Center for Jewish History Hosts Global Scholarship Conference
NEW YORK, Nov. 9, 2011 /PRNewswire/ — The Center for Jewish History launches a two-day conference this afternoon in which global leaders in the digital humanities will explore and discuss the intersection and future of scholarship and technology.
From Access to Integration: Digital Technologies and the Study of Jewish History welcomes leaders from the Library of Congress, Princeton University, NYU, the Smithsonian, the National Library of Israel and many other distinguished institutions, who will discuss how to develop institutional collaboration between archives, libraries and museums worldwide. In an age when people depend–and expect–instant access to information, how do you create an all-inclusive and dependable search?
Speakers include Deanna Marcum of the Library of Congress; Oren Weinberg of the National Library of Israel; Barbara Kirshenblatt-Gimblett of NYU; Douglas Greenberg of Rutgers University; and Stanley N. Katz of Princeton’s Woodrow Wilson School. Anthony Grafton, professor of history at Princeton University and frequent New Yorker contributor, will be delivering the keynote address at 7:30 on Thursday evening.
“The Center for Jewish History takes great pride in presenting this extraordinary initiative,” says Michael S. Glickman, the Center’s chief operating officer. “As leaders of almost every Jewish archive, library and museum come together in New York City to explore the digital humanities, the Center is committed to building a thriving network of communication among professionals to ensure greater institutional collaboration as we collectively work to further democratize the primary documents of the Jewish people.”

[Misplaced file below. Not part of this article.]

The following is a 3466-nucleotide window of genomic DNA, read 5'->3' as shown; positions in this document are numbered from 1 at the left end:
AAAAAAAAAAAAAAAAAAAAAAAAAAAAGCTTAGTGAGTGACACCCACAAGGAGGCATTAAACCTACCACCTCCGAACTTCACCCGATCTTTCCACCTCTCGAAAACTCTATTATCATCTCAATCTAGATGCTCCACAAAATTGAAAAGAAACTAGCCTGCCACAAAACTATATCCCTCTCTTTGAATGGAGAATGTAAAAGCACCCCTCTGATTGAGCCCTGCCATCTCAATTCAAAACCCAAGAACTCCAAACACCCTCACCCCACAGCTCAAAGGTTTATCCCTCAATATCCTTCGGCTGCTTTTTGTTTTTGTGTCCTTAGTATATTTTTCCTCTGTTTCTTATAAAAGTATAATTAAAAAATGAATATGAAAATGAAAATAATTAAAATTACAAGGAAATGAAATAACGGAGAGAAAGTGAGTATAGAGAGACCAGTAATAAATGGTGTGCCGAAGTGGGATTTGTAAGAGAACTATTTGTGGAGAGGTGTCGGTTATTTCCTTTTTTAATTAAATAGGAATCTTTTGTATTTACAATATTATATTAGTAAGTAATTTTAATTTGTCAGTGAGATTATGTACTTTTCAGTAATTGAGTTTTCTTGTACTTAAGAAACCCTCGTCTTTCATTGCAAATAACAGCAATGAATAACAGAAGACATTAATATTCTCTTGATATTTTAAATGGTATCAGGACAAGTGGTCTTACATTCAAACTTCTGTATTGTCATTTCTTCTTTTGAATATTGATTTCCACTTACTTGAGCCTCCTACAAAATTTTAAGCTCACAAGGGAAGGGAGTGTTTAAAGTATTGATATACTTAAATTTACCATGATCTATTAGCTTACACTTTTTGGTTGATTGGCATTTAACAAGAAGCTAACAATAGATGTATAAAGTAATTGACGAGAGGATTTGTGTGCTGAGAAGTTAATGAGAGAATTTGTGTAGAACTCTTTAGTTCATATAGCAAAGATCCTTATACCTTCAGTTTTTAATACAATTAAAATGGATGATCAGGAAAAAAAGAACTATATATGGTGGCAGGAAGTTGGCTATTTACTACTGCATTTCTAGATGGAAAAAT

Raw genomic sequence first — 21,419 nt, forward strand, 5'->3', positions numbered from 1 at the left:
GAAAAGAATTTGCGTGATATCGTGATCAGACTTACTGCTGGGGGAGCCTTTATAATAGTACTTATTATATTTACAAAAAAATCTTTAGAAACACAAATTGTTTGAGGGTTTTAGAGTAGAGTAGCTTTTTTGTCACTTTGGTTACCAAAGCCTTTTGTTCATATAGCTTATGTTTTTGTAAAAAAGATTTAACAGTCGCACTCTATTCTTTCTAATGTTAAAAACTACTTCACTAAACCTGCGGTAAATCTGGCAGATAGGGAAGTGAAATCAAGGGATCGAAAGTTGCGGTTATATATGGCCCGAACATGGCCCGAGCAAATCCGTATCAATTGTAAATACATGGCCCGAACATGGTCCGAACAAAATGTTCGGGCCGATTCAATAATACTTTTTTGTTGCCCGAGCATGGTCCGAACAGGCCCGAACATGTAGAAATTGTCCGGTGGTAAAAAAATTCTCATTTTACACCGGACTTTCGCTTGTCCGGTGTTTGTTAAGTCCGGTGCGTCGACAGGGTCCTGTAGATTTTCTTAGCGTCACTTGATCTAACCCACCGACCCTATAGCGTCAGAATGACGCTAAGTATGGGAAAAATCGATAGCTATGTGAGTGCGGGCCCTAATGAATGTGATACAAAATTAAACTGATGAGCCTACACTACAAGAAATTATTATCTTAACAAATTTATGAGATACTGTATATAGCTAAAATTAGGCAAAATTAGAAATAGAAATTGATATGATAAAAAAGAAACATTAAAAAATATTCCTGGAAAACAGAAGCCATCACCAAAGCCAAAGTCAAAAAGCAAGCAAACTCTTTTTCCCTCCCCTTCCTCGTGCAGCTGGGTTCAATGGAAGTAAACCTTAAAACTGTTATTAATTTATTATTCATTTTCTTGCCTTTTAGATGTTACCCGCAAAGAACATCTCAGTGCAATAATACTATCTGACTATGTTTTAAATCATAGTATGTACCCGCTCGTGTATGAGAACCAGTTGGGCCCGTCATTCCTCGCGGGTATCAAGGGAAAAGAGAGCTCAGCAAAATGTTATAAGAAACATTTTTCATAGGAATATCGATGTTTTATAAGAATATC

Together with its partners–American Jewish Historical Society, American Sephardi Federation, Leo Baeck Institute, Yeshiva University Museum, and YIVO Institute for Jewish Research–the Center holds the world’s largest archive of the modern Jewish experience. It is also at the forefront of employing technology to preserve the past. The Center, having created the world’s most robust single-search online public access catalog, enables researchers and the general public to access over 100 million documents, 500,000 volumes and tens of thousands of pieces of art, artifacts and photographs through http://tinyurl.com/7fk3v9b.
Details on the conference can be found at techconference.cjh.org. For more information on the Center and its work, please contact Lisa F. Roth, Director of Institutional Advancement, at 212-294-8307 or email@example.com.
SOURCE Center for Jewish History